Boulton Paul Buzzard Mk-I
Specification F.6/42 called for a fighter with a high rate of climb (4,500ft/ min to 20,000ft), good acceleration and good manoeuvrability. Boulton Paul submitted two designs: the P-99 and P-100 The P.100 was an advanced design. It was a tail-first aircraft, with shoulder mounted canard wings just behind the cockpit and low mounted swept back main wings near the rear of the aircraft. The vertical tail surfaces and rudders were at the tip of the swept back wings. The pilot sat in the nose, with a good view from his all-round vision canopy. The P.100 had a tricycle undercarriage. In case of emergency the pilot escaped from the aircraft by jettisoning part of the lower forward fuselage and dropping down out of the aircraft. Competing designs were the Folland Fo.117, Hawker P.1018, P.1019 & P.1020, Airspeed AS.56 and Miles M.42. At the end of 1942 the two Boulton Paul designs were selected for development and two prototypes were ordered of each of them.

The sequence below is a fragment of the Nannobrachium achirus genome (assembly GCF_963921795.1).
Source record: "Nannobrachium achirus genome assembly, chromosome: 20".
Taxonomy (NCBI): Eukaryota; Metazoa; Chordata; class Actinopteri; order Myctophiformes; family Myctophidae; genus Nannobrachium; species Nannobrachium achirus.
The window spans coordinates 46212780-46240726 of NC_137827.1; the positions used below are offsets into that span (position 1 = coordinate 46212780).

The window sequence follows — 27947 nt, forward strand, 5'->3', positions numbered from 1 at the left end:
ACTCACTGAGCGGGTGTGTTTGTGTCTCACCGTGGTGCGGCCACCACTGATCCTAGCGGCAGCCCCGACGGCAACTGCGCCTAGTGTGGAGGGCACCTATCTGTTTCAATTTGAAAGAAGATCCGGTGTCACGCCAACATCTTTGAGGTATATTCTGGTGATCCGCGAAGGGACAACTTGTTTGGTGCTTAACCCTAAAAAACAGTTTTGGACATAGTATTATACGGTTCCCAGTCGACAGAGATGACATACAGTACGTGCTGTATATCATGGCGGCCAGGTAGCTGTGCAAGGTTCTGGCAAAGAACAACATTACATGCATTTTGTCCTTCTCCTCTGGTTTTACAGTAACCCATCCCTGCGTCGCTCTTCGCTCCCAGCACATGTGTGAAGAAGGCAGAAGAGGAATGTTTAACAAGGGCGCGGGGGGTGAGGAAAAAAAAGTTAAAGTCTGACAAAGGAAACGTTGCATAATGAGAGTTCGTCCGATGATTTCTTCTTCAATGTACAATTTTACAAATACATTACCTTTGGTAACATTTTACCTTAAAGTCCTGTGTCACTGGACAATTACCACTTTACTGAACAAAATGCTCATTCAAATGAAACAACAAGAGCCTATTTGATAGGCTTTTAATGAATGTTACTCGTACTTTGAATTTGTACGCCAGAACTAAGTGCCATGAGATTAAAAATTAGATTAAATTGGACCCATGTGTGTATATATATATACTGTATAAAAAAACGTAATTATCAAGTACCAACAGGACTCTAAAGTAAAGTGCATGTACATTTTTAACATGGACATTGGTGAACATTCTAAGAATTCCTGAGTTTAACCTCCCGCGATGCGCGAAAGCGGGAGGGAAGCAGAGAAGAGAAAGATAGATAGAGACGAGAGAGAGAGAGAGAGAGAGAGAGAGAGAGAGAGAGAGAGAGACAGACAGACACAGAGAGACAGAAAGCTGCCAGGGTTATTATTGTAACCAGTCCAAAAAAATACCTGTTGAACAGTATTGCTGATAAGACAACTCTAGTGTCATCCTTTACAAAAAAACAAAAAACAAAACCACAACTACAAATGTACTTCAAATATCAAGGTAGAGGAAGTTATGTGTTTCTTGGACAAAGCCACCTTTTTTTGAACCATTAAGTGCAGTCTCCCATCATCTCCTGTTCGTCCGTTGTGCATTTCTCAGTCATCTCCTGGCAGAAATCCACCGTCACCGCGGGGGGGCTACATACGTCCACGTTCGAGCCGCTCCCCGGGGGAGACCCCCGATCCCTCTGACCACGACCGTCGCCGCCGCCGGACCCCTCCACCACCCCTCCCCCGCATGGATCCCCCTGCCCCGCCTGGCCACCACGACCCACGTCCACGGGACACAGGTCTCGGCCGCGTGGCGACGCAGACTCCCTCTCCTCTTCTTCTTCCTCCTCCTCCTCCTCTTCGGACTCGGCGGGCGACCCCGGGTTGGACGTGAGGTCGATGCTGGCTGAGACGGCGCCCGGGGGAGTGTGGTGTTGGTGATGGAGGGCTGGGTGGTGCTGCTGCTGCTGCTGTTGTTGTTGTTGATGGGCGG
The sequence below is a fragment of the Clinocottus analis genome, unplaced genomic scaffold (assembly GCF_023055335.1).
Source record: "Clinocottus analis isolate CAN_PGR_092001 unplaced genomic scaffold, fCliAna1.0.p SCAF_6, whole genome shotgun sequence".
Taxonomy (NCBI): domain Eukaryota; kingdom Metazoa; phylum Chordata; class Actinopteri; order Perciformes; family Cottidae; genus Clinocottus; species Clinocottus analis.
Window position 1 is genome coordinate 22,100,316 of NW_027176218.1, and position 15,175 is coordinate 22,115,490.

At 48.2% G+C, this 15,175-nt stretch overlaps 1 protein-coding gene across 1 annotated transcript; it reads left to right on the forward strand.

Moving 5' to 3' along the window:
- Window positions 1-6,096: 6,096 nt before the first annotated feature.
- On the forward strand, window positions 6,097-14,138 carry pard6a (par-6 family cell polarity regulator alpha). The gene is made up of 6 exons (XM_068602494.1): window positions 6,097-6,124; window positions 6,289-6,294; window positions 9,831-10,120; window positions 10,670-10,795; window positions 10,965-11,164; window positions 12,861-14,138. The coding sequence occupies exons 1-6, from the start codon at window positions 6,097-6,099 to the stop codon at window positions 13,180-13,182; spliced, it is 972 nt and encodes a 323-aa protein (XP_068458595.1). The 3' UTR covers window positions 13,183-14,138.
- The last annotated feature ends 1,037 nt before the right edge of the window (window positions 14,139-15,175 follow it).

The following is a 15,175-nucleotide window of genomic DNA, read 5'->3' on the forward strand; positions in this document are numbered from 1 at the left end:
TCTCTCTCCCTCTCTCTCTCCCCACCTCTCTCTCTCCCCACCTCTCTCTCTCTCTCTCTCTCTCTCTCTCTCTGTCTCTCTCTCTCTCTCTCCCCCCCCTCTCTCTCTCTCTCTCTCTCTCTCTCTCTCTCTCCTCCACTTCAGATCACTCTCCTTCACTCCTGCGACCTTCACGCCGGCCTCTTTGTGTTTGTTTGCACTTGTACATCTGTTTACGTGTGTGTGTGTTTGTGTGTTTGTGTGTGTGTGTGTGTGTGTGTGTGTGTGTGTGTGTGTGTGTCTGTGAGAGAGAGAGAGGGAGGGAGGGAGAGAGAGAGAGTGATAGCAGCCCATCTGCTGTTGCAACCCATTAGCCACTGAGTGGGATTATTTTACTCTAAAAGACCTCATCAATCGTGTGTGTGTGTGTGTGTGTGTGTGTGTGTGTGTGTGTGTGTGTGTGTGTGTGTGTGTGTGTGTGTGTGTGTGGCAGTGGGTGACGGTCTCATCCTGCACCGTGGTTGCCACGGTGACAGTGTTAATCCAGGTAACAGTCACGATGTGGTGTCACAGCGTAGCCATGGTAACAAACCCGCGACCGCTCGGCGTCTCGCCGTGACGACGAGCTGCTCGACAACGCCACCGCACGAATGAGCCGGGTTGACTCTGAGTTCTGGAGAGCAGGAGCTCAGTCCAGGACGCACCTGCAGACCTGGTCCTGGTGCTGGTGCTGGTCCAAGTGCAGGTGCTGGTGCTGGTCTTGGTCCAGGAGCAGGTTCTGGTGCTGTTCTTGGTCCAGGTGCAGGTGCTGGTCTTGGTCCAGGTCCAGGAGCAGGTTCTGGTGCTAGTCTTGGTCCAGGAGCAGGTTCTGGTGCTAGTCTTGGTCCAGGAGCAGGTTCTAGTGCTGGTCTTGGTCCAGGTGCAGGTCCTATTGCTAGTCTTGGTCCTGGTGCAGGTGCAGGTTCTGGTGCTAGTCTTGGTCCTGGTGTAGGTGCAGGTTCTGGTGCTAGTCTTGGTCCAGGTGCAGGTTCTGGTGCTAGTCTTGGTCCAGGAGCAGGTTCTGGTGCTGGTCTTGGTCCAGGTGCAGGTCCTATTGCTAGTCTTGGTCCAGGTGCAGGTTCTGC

The first prototype P-100, now called Buzzard flew in January 1944 and showed a very good performance. After some trouble free trials 500 Buzzard Mk I aircraft were ordered for the RAF. The first production aircraft was delivered to the RAF in August 1944. The Buzzard served as a heavy fighter and ground attack aircraft in France and later on also in the Pacific. In all 1650 Buzzards were built and the type remained in use until 1952.